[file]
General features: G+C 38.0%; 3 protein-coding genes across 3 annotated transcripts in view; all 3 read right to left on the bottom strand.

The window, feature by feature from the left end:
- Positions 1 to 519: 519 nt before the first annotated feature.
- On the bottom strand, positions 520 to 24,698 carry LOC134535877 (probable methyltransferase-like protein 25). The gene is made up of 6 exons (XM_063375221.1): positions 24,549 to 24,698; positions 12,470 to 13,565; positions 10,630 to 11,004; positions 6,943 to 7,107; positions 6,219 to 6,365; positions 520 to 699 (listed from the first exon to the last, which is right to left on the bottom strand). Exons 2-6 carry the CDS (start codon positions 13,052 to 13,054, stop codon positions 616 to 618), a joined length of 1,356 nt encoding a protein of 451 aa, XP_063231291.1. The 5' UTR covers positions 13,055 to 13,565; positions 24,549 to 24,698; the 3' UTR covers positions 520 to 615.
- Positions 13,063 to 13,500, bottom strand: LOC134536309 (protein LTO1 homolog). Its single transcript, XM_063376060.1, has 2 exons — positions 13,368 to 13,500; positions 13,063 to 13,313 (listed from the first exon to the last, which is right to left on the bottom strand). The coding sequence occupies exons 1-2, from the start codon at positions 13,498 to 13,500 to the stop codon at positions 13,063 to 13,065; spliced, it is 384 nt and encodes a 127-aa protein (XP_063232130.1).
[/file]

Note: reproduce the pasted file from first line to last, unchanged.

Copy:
General features: G+C 38.0%; 3 protein-coding genes across 3 annotated transcripts in view; all 3 read right to left on the bottom strand.

The window, feature by feature from the left end:
- Positions 1 to 519: 519 nt before the first annotated feature.
- On the bottom strand, positions 520 to 24,698 carry LOC134535877 (probable methyltransferase-like protein 25). The gene is made up of 6 exons (XM_063375221.1): positions 24,549 to 24,698; positions 12,470 to 13,565; positions 10,630 to 11,004; positions 6,943 to 7,107; positions 6,219 to 6,365; positions 520 to 699 (listed from the first exon to the last, which is right to left on the bottom strand). Exons 2-6 carry the CDS (start codon positions 13,052 to 13,054, stop codon positions 616 to 618), a joined length of 1,356 nt encoding a protein of 451 aa, XP_063231291.1. The 5' UTR covers positions 13,055 to 13,565; positions 24,549 to 24,698; the 3' UTR covers positions 520 to 615.
- Positions 13,063 to 13,500, bottom strand: LOC134536309 (protein LTO1 homolog). Its single transcript, XM_063376060.1, has 2 exons — positions 13,368 to 13,500; positions 13,063 to 13,313 (listed from the first exon to the last, which is right to left on the bottom strand). The coding sequence occupies exons 1-2, from the start codon at positions 13,498 to 13,500 to the stop codon at positions 13,063 to 13,065; spliced, it is 384 nt and encodes a 127-aa protein (XP_063232130.1).